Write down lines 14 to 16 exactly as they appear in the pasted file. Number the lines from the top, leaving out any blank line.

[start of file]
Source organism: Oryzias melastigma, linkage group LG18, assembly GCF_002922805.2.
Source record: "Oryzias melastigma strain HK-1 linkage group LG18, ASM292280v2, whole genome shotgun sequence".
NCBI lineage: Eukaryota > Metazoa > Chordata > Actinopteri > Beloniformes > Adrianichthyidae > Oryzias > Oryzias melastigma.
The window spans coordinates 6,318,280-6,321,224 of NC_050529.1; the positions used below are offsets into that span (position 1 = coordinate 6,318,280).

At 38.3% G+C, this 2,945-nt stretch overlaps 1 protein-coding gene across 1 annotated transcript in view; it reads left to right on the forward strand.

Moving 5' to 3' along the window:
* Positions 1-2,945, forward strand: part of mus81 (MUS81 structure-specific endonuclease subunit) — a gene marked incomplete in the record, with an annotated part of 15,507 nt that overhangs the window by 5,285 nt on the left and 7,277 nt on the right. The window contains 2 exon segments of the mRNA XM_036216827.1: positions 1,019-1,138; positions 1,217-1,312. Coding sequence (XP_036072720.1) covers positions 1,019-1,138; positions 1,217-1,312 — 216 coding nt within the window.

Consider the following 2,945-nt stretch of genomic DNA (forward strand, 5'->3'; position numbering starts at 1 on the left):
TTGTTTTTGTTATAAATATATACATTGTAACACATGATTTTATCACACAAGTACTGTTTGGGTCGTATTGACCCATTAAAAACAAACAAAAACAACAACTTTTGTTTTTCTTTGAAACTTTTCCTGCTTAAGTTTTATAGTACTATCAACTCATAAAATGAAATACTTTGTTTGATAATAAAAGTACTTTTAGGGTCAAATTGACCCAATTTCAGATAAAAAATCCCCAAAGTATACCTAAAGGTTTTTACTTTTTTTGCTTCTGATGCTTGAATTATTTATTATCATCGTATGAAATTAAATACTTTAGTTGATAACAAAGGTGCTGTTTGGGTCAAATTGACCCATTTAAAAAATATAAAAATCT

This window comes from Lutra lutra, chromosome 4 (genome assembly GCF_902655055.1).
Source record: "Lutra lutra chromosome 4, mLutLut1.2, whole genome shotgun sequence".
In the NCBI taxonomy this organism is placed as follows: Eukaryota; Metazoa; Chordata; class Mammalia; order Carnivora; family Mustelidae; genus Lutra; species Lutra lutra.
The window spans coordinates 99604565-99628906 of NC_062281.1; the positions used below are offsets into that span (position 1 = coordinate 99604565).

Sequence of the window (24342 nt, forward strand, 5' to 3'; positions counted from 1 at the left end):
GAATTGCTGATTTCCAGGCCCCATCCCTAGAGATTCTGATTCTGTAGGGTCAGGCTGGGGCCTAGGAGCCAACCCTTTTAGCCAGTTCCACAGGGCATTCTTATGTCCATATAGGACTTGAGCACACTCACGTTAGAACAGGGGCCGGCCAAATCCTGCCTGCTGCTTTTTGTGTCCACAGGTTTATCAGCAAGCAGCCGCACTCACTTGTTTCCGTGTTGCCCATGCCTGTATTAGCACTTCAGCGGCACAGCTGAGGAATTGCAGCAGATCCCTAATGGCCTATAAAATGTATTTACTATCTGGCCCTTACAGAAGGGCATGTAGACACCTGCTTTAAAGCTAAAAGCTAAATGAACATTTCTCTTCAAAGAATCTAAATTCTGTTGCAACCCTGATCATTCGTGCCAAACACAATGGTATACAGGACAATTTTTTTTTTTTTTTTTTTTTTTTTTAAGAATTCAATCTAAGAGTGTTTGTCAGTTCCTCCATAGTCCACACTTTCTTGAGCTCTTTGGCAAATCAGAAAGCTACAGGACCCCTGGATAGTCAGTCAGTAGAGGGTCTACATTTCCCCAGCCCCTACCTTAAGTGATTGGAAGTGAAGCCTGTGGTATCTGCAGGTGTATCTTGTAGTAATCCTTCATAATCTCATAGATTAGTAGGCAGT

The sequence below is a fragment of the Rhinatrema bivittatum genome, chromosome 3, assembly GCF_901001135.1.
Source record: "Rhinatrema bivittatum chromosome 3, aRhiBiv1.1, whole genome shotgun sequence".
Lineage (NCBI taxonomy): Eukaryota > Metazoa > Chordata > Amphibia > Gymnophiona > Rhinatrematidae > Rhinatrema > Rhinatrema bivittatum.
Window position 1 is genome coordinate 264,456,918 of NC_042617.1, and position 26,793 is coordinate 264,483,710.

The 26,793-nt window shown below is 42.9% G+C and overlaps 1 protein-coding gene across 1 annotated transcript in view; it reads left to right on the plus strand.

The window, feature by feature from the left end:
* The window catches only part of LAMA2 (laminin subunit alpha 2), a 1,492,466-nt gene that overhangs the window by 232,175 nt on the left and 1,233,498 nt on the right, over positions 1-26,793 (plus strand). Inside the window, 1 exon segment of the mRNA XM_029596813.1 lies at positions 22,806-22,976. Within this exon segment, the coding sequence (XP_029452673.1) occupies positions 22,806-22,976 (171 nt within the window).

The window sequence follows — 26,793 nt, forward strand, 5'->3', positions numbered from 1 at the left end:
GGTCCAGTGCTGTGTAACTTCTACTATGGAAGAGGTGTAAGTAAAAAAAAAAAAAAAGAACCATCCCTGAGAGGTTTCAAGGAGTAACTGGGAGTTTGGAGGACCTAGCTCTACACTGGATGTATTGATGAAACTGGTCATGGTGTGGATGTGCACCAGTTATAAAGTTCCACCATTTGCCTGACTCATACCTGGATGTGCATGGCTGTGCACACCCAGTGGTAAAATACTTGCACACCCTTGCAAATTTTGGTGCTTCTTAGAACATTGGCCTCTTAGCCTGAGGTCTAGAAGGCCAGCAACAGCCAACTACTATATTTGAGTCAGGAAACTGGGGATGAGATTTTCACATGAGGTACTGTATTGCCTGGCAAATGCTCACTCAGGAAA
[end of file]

Sequence of the window (24342 nt, forward strand, 5' to 3'; positions counted from 1 at the left end):
GAATTGCTGATTTCCAGGCCCCATCCCTAGAGATTCTGATTCTGTAGGGTCAGGCTGGGGCCTAGGAGCCAACCCTTTTAGCCAGTTCCACAGGGCATTCTTATGTCCATATAGGACTTGAGCACACTCACGTTAGAACAGGGGCCGGCCAAATCCTGCCTGCTGCTTTTTGTGTCCACAGGTTTATCAGCAAGCAGCCGCACTCACTTGTTTCCGTGTTGCCCATGCCTGTATTAGCACTTCAGCGGCACAGCTGAGGAATTGCAGCAGATCCCTAATGGCCTATAAAATGTATTTACTATCTGGCCCTTACAGAAGGGCATGTAGACACCTGCTTTAAAGCTAAAAGCTAAATGAACATTTCTCTTCAAAGAATCTAAATTCTGTTGCAACCCTGATCATTCGTGCCAAACACAATGGTATACAGGACAATTTTTTTTTTTTTTTTTTTTTTTTTTAAGAATTCAATCTAAGAGTGTTTGTCAGTTCCTCCATAGTCCACACTTTCTTGAGCTCTTTGGCAAATCAGAAAGCTACAGGACCCCTGGATAGTCAGTCAGTAGAGGGTCTACATTTCCCCAGCCCCTACCTTAAGTGATTGGAAGTGAAGCCTGTGGTATCTGCAGGTGTATCTTGTAGTAATCCTTCATAATCTCATAGATTAGTAGGCAGT

The sequence below is a fragment of the Rhinatrema bivittatum genome, chromosome 3, assembly GCF_901001135.1.